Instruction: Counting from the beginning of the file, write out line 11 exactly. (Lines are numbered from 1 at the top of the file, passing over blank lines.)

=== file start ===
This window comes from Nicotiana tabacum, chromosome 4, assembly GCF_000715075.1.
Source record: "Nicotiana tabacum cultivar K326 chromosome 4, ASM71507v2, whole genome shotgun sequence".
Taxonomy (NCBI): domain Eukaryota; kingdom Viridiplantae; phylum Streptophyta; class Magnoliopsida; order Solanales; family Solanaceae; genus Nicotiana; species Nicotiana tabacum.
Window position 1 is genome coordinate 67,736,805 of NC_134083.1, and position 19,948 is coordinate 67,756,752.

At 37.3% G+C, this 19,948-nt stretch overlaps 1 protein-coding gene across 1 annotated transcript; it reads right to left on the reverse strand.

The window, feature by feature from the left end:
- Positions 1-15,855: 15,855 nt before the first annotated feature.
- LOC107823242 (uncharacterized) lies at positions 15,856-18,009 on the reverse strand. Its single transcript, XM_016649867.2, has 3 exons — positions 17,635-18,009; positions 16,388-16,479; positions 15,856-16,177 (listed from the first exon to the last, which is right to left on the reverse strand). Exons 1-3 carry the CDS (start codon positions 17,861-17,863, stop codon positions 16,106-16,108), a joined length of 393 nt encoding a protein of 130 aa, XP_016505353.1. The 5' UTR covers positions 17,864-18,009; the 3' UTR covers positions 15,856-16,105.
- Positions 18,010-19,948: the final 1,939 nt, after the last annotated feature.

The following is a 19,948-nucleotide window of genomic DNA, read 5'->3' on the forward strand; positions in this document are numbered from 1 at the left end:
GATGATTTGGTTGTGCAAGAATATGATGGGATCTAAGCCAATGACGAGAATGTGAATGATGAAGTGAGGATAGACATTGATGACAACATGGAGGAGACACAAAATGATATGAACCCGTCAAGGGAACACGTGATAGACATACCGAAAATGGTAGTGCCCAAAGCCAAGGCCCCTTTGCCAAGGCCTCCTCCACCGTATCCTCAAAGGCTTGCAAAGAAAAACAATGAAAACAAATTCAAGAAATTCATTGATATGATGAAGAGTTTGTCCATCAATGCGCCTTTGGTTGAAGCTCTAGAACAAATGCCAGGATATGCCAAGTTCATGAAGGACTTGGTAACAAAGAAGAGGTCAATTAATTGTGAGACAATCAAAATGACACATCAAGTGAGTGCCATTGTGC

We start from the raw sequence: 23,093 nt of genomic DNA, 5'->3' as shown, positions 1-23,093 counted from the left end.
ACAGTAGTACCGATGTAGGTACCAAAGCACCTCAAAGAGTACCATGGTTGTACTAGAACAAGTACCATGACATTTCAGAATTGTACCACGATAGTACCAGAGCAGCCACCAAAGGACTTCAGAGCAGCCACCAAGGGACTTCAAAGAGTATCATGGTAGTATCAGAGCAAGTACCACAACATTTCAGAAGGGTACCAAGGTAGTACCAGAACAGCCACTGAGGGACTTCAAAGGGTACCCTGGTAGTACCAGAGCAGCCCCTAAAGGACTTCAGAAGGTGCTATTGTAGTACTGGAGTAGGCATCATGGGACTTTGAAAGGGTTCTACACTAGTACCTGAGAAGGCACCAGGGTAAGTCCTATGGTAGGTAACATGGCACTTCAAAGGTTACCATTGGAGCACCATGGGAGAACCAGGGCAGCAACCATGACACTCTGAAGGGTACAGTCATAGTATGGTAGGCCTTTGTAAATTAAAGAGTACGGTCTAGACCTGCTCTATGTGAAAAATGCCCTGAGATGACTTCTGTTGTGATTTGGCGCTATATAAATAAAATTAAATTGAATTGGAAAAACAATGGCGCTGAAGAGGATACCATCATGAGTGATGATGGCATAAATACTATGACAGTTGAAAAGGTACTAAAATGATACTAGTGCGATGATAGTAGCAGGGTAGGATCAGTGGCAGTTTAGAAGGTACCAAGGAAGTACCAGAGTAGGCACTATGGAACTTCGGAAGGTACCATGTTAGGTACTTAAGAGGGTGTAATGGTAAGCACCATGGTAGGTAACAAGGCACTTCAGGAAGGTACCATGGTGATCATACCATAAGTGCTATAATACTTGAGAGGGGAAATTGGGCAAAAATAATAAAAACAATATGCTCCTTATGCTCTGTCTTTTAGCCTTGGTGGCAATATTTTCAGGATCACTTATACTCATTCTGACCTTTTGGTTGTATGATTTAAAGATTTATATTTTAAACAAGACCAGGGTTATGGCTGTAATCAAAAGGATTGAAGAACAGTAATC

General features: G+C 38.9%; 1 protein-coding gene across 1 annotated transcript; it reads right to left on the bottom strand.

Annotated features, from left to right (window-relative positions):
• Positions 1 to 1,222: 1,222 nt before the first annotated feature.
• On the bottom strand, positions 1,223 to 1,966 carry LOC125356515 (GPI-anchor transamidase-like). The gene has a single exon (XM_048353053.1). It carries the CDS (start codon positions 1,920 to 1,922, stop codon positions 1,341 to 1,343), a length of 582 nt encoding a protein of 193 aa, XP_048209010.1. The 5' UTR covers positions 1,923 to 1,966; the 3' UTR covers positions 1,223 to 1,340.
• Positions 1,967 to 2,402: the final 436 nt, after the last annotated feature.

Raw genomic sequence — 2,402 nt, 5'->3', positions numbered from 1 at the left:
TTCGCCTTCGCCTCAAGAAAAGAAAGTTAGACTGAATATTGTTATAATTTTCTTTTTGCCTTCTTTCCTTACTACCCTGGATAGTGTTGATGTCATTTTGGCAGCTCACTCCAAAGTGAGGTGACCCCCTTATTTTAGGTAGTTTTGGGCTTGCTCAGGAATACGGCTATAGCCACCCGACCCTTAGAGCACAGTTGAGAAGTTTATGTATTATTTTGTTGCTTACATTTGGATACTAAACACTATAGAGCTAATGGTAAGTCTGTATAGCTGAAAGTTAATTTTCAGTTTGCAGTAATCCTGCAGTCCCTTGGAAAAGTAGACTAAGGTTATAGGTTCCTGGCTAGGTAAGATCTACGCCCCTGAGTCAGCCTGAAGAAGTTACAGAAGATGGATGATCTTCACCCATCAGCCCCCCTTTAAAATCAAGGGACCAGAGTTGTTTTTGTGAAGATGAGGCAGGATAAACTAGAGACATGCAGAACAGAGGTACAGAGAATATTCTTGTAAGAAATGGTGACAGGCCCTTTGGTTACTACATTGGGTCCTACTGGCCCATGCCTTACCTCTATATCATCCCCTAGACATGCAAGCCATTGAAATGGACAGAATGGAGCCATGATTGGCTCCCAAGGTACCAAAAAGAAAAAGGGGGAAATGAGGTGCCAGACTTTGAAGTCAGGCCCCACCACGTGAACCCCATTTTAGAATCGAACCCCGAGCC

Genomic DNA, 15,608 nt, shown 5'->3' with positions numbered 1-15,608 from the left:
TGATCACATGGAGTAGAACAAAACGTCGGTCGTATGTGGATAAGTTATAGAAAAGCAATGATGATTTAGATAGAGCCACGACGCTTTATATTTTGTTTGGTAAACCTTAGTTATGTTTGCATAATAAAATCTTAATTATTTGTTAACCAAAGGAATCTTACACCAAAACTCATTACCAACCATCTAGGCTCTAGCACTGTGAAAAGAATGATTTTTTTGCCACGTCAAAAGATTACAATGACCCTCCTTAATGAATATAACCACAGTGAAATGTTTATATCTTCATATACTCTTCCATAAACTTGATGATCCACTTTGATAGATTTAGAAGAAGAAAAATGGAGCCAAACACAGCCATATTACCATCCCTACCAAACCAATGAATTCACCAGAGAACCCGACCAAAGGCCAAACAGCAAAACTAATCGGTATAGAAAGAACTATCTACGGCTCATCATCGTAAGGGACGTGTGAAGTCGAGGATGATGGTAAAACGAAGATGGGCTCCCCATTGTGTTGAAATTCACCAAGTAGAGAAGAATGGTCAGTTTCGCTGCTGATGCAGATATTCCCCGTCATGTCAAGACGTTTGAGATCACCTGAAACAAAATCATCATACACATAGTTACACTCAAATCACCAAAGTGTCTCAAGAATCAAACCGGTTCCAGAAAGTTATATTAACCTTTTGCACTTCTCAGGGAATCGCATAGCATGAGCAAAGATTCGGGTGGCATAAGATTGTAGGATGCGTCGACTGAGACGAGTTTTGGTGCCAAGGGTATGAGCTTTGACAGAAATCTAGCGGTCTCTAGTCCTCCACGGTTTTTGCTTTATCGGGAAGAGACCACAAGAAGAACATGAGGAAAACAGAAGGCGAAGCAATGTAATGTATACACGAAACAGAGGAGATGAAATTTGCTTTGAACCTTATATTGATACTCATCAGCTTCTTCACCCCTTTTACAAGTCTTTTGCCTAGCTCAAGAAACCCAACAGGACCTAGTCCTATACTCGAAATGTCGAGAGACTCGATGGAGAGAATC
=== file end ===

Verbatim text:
GATGATTTGGTTGTGCAAGAATATGATGGGATCTAAGCCAATGACGAGAATGTGAATGATGAAGTGAGGATAGACATTGATGACAACATGGAGGAGACACAAAATGATATGAACCCGTCAAGGGAACACGTGATAGACATACCGAAAATGGTAGTGCCCAAAGCCAAGGCCCCTTTGCCAAGGCCTCCTCCACCGTATCCTCAAAGGCTTGCAAAGAAAAACAATGAAAACAAATTCAAGAAATTCATTGATATGATGAAGAGTTTGTCCATCAATGCGCCTTTGGTTGAAGCTCTAGAACAAATGCCAGGATATGCCAAGTTCATGAAGGACTTGGTAACAAAGAAGAGGTCAATTAATTGTGAGACAATCAAAATGACACATCAAGTGAGTGCCATTGTGC